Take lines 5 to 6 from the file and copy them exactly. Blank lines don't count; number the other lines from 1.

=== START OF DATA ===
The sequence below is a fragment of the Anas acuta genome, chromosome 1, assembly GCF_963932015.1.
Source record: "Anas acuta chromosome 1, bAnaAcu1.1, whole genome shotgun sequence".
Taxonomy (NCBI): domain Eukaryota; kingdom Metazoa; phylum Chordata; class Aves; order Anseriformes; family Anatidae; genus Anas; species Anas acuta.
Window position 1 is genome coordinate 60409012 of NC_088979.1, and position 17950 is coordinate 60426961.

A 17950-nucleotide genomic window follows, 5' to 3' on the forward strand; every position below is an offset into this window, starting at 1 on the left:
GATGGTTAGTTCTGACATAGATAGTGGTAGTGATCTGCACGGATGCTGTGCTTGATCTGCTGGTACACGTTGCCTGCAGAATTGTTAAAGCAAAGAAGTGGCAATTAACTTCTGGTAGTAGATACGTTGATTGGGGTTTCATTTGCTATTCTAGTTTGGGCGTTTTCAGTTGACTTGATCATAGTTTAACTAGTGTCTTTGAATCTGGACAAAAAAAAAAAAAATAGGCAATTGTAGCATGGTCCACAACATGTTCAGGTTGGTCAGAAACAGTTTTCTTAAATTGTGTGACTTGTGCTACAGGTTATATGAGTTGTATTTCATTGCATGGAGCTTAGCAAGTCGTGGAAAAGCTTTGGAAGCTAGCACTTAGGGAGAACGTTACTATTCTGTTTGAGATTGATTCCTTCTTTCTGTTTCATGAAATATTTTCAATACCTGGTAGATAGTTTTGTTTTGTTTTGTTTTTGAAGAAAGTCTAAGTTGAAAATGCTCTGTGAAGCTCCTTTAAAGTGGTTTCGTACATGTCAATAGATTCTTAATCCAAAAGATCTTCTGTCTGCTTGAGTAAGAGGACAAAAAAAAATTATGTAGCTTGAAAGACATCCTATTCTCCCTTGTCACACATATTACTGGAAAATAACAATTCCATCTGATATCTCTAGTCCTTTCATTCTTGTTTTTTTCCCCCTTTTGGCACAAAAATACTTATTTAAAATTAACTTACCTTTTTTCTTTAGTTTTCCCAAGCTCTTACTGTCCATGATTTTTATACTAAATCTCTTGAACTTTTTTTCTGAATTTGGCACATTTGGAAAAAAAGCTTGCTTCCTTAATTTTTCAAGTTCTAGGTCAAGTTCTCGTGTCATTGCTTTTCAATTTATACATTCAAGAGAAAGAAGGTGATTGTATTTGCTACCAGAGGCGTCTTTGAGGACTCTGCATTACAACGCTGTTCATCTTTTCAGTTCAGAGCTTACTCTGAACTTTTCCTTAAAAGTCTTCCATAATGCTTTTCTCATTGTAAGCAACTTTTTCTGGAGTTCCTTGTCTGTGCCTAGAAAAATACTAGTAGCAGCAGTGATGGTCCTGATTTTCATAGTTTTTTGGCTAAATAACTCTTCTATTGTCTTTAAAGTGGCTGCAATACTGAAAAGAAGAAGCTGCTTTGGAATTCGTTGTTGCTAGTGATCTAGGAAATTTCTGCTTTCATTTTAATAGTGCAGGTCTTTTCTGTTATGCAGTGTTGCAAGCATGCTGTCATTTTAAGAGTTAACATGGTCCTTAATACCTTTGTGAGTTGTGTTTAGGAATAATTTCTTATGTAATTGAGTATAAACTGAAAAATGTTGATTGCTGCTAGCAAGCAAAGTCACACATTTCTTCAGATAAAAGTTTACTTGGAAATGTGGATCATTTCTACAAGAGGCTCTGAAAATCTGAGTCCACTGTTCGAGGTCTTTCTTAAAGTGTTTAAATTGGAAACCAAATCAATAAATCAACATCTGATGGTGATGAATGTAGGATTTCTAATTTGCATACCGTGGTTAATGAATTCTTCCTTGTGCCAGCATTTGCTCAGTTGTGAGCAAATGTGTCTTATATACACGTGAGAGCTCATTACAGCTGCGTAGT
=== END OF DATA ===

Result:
A 17950-nucleotide genomic window follows, 5' to 3' on the forward strand; every position below is an offset into this window, starting at 1 on the left:
GATGGTTAGTTCTGACATAGATAGTGGTAGTGATCTGCACGGATGCTGTGCTTGATCTGCTGGTACACGTTGCCTGCAGAATTGTTAAAGCAAAGAAGTGGCAATTAACTTCTGGTAGTAGATACGTTGATTGGGGTTTCATTTGCTATTCTAGTTTGGGCGTTTTCAGTTGACTTGATCATAGTTTAACTAGTGTCTTTGAATCTGGACAAAAAAAAAAAAAATAGGCAATTGTAGCATGGTCCACAACATGTTCAGGTTGGTCAGAAACAGTTTTCTTAAATTGTGTGACTTGTGCTACAGGTTATATGAGTTGTATTTCATTGCATGGAGCTTAGCAAGTCGTGGAAAAGCTTTGGAAGCTAGCACTTAGGGAGAACGTTACTATTCTGTTTGAGATTGATTCCTTCTTTCTGTTTCATGAAATATTTTCAATACCTGGTAGATAGTTTTGTTTTGTTTTGTTTTTGAAGAAAGTCTAAGTTGAAAATGCTCTGTGAAGCTCCTTTAAAGTGGTTTCGTACATGTCAATAGATTCTTAATCCAAAAGATCTTCTGTCTGCTTGAGTAAGAGGACAAAAAAAAATTATGTAGCTTGAAAGACATCCTATTCTCCCTTGTCACACATATTACTGGAAAATAACAATTCCATCTGATATCTCTAGTCCTTTCATTCTTGTTTTTTTCCCCCTTTTGGCACAAAAATACTTATTTAAAATTAACTTACCTTTTTTCTTTAGTTTTCCCAAGCTCTTACTGTCCATGATTTTTATACTAAATCTCTTGAACTTTTTTTCTGAATTTGGCACATTTGGAAAAAAAGCTTGCTTCCTTAATTTTTCAAGTTCTAGGTCAAGTTCTCGTGTCATTGCTTTTCAATTTATACATTCAAGAGAAAGAAGGTGATTGTATTTGCTACCAGAGGCGTCTTTGAGGACTCTGCATTACAACGCTGTTCATCTTTTCAGTTCAGAGCTTACTCTGAACTTTTCCTTAAAAGTCTTCCATAATGCTTTTCTCATTGTAAGCAACTTTTTCTGGAGTTCCTTGTCTGTGCCTAGAAAAATACTAGTAGCAGCAGTGATGGTCCTGATTTTCATAGTTTTTTGGCTAAATAACTCTTCTATTGTCTTTAAAGTGGCTGCAATACTGAAAAGAAGAAGCTGCTTTGGAATTCGTTGTTGCTAGTGATCTAGGAAATTTCTGCTTTCATTTTAATAGTGCAGGTCTTTTCTGTTATGCAGTGTTGCAAGCATGCTGTCATTTTAAGAGTTAACATGGTCCTTAATACCTTTGTGAGTTGTGTTTAGGAATAATTTCTTATGTAATTGAGTATAAACTGAAAAATGTTGATTGCTGCTAGCAAGCAAAGTCACACATTTCTTCAGATAAAAGTTTACTTGGAAATGTGGATCATTTCTACAAGAGGCTCTGAAAATCTGAGTCCACTGTTCGAGGTCTTTCTTAAAGTGTTTAAATTGGAAACCAAATCAATAAATCAACATCTGATGGTGATGAATGTAGGATTTCTAATTTGCATACCGTGGTTAATGAATTCTTCCTTGTGCCAGCATTTGCTCAGTTGTGAGCAAATGTGTCTTATATACACGTGAGAGCTCATTACAGCTGCGTAGT